By Mary Flynn, Archivist
As I was going through the archives photograph collection looking for interesting images for the 175th Anniversary, I came across a portrait of Sister Maria Felicitas Gee in the old habit and cap. I’m always fascinated by the early Sisters and their lives in community before 1900. How did women find out about the Sisters of Charity, a relatively new and growing congregation? As I looked more into the history of Sister Maria Felicitas, I was surprised to find the touching story of how two Anglican British-born women ended up as Sisters of Charity-Halifax.
Sister Maria Felicitas was born Maria Charlotte Gee on December 4, 1841 in the village of Freshford near Bath, England. From a young age, she sought out opportunities to help others, and after finishing school, she left home to nurse those returning to England wounded from war. In the 1880s, Maria found her way to Montreal, Quebec with the goal of nursing smallpox patients. She rented a home near McGill University to start a nursing home, staffed by fellow English-born Anglicans.
Nursing Home, Montreal. This photograph is from a historical account of the life of Sister Maria Felicitas Gee that was transferred to the archives after Sister Elizabeth Seton Belwood died.
Already alone in a foreign country and away from family, the next decade proved to be one of even more massive life changes for Maria. She learned of Elizabeth Belwood, a young orphan from Manchester, England in need of a home. Elizabeth, nicknamed “Bessie,” lost her parents not long after she was born in 1882. Maria adopted the young girl, who affectionately called her “Auntie.” Since her arrival in Montreal, Maria made more contacts with Catholics and started to pray at a local Catholic Church. In a 1920 recollection of her conversion, Maria wrote that she confided in a friend, “I wish I had been born and brought up a Catholic,” to which her friend, a recent convert to Catholicism, replied, “well, the next best thing is to become one.” A Sacred Heart nun introduced Maria to Rev. John Connolly, a Jesuit priest who happened to be the brother of Sisters of Charity Mary Clare and Mary Anne Connolly. Rev. Connolly performed a double baptism on Maria and Bessie on January 7, 1891, the day after Epiphany.
Bessie Belwood -10 years old – Thursday, Corpus Christi, 1892. Began “First Friday” Communion and never missed one throughout her life. S. Elizabeth Seton is second from the right in the photograph. This photograph is from a historical account of the life of Sister Maria Felicitas Gee that was transferred to the archives after Sister Elizabeth Seton Belwood died.
Through Rev. Connolly, Maria came to know the Sisters of Charity-Halifax. Even though she was decades older than most women entering the community at the time, Maria still felt called to join religious life. A year after her conversion, Maria became a Sister of Charity at age 51 and took the religious name Sister Maria Felicitas. In just a few years, Maria transformed from a single woman nursing patients in Montreal to an adoptive mother and Catholic Sister. Her first mission was serving as a substitute teacher at Academy of the Assumption in Wellesley Hills, MA. Sister Maria Felicitas returned to Canada in 1909 and worked as an infirmarian at St. Joseph’s Convent and St. Theresa’s Retreat in Halifax, where she cared for elderly women. She spent her life in community as she had as a laywoman – serving those most in need.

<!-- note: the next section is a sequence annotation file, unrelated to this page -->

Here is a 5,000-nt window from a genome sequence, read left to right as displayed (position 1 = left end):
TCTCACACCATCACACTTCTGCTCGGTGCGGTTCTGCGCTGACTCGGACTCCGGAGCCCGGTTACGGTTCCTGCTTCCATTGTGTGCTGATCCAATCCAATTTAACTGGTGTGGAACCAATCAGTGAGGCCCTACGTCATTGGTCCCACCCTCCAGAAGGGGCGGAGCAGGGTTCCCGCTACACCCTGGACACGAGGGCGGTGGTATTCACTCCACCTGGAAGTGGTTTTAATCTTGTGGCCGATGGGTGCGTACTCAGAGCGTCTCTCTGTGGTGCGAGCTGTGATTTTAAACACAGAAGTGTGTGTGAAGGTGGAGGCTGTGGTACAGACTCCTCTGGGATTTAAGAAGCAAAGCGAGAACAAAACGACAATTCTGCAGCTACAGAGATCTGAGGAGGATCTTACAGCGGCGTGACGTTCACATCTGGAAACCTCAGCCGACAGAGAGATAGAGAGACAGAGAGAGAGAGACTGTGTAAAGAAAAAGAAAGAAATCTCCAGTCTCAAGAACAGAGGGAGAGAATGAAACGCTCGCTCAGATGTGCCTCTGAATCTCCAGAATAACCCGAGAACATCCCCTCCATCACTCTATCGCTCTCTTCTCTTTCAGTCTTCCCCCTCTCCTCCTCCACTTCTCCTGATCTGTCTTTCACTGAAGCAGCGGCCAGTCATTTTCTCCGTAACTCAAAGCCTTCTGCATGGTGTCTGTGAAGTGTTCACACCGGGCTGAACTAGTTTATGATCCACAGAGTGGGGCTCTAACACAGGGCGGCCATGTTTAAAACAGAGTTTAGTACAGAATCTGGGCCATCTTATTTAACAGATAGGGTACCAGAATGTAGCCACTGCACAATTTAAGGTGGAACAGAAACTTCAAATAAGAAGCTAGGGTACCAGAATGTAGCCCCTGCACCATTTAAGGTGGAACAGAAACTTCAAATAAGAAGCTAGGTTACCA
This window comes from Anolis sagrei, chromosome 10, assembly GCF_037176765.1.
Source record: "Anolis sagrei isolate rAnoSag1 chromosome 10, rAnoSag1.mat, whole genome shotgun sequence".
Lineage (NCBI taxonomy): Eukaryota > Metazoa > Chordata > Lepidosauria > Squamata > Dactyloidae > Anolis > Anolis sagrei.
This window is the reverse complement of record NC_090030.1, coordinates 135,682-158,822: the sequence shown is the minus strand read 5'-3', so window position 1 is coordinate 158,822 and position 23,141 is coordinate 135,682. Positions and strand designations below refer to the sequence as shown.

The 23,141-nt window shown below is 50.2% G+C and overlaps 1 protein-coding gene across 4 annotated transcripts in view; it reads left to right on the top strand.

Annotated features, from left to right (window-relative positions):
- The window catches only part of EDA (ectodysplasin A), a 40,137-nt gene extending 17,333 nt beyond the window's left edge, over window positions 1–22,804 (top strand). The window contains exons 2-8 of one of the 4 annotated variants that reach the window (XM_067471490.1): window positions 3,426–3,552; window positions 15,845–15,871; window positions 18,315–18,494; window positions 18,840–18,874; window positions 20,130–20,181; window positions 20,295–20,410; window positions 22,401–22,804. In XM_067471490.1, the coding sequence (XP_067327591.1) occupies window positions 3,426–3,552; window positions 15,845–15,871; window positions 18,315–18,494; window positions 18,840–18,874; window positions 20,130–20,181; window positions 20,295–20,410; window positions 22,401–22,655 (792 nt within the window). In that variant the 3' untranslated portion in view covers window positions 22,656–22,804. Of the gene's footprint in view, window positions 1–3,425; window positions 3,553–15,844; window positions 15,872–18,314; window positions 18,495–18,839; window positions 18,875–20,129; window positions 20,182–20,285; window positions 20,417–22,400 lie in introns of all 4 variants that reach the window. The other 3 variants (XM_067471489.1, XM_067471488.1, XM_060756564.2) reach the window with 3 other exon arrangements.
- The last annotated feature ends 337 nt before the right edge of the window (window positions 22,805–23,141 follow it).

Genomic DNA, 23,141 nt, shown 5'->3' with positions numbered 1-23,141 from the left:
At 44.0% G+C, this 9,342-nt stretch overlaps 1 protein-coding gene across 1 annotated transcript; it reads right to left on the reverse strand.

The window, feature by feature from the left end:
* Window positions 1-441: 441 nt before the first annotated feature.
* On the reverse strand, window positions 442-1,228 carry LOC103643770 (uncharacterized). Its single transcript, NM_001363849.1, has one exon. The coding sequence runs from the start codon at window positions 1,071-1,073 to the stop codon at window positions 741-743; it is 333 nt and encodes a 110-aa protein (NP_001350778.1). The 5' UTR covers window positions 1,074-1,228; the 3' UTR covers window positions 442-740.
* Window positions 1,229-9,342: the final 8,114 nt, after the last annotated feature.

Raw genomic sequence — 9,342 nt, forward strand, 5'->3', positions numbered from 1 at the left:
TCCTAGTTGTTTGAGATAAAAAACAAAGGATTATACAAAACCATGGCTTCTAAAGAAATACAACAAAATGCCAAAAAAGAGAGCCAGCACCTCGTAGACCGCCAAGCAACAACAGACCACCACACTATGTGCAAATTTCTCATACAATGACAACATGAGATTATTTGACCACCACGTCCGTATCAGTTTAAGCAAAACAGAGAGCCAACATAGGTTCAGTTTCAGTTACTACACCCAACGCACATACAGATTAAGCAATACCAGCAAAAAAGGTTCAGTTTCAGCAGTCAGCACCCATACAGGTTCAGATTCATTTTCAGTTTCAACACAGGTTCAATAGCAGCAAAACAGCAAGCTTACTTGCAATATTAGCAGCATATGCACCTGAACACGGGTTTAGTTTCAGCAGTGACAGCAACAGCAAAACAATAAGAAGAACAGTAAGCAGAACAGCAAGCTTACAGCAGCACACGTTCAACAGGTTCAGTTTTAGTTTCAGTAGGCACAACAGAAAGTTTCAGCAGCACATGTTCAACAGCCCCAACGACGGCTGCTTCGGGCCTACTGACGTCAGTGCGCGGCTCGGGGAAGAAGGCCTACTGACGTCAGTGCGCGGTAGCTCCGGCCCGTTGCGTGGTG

And what happened to Sister Maria Felicitas’ beloved adopted daughter? After entering, Sister Maria Felicitas moved young Bessie to Halifax and enrolled her in Mount Saint Vincent Academy.
Bessie Belwood is pictured next to a tree in this photograph from fellow Academy student Katherine “Kitty” Power’s photo album. Kitty was the sister of Mary Power, who entered religious life a few months before Bessie. Mary became Sister Maura, teacher at Mount Saint Vincent Academy and author of The Sisters of Charity Halifax.
After graduating from Mount Saint Vincent Academy, Bessie moved to New York to study nursing, then returned to Halifax to enter the congregation in 1906, taking the religious name Sister Elizabeth Seton. Sister Elizabeth Seton was the first graduate nurse in the community and after she was professed in 1908, she was a pioneer Sister to the newly established Hamilton Memorial Hospital in North Sydney, NS.
Sisters of Charity – Halifax Congregational Archives #6940 Pioneer Sisters at Immaculata Hospital in Westlock, AB, 1927. Seated is Sister Elizabeth Seton Belwood. Standing are Sisters Mary Anacletus Power, Patricia Clare Tompkins, Marion Francis Slattery.
Sister Elizabeth Seton spent four decades in nursing, serving at Immaculata Hospital (Westlock, AB), Swan River Hospital (Swan River, MB), St. Anne’s Hospital (Hardisty, AB), and Seton Hospital (Jasper, AB). While Sister Elizabeth Seton was serving as Director of Nurses at the Halifax Infirmary, her adoptive mother and “Auntie” Sister Maria Felicitas died at Mount Saint Vincent Motherhouse at the age of 83.
Sister Maria Felicitas’ grave in Mount Olivet Cemetery in Halifax, NS. This photograph is from a historical account of the life of Sister Maria Felicitas Gee that was transferred to the archives after Sister Elizabeth Seton Belwood died.
Sister Elizabeth Seton retired from nursing in 1949 and then served as sacristan and infirmarian at St. Vincent’s Convent in Edmonton, AB. In 1963, she came back east to Mother Berchmans Residence in Mount Saint Vincent Motherhouse, where she died a few months short of her 90th birthday in 1971. Both Sisters, born in England, called to the religious life and to care for others, are laid to rest in Halifax.
Photos copyright of SC Congregational Archives